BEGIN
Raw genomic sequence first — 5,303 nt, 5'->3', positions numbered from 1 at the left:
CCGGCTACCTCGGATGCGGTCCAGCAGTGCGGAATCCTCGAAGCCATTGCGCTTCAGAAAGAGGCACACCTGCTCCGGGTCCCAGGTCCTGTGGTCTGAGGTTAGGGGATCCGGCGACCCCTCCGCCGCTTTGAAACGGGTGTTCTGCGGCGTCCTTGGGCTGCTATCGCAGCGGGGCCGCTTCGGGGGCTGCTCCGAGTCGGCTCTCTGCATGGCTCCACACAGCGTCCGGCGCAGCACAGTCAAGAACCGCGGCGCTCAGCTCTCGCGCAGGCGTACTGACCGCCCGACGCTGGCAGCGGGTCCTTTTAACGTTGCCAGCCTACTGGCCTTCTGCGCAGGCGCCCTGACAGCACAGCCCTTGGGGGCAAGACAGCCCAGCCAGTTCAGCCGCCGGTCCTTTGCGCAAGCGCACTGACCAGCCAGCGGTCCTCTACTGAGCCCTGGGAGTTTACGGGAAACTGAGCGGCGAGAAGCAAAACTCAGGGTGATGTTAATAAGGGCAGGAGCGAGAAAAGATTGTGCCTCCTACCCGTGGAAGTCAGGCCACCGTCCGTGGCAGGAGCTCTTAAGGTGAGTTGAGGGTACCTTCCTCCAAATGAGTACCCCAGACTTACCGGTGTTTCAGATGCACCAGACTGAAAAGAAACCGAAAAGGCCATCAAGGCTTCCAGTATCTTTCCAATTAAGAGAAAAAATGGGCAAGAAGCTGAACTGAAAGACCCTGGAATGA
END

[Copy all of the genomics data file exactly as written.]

Raw genomic sequence first — 5,303 nt, 5'->3', positions numbered from 1 at the left:
CCGGCTACCTCGGATGCGGTCCAGCAGTGCGGAATCCTCGAAGCCATTGCGCTTCAGAAAGAGGCACACCTGCTCCGGGTCCCAGGTCCTGTGGTCTGAGGTTAGGGGATCCGGCGACCCCTCCGCCGCTTTGAAACGGGTGTTCTGCGGCGTCCTTGGGCTGCTATCGCAGCGGGGCCGCTTCGGGGGCTGCTCCGAGTCGGCTCTCTGCATGGCTCCACACAGCGTCCGGCGCAGCACAGTCAAGAACCGCGGCGCTCAGCTCTCGCGCAGGCGTACTGACCGCCCGACGCTGGCAGCGGGTCCTTTTAACGTTGCCAGCCTACTGGCCTTCTGCGCAGGCGCCCTGACAGCACAGCCCTTGGGGGCAAGACAGCCCAGCCAGTTCAGCCGCCGGTCCTTTGCGCAAGCGCACTGACCAGCCAGCGGTCCTCTACTGAGCCCTGGGAGTTTACGGGAAACTGAGCGGCGAGAAGCAAAACTCAGGGTGATGTTAATAAGGGCAGGAGCGAGAAAAGATTGTGCCTCCTACCCGTGGAAGTCAGGCCACCGTCCGTGGCAGGAGCTCTTAAGGTGAGTTGAGGGTACCTTCCTCCAAATGAGTACCCCAGACTTACCGGTGTTTCAGATGCACCAGACTGAAAAGAAACCGAAAAGGCCATCAAGGCTTCCAGTATCTTTCCAATTAAGAGAAAAAATGGGCAAGAAGCTGAACTGAAAGACCCTGGAATGA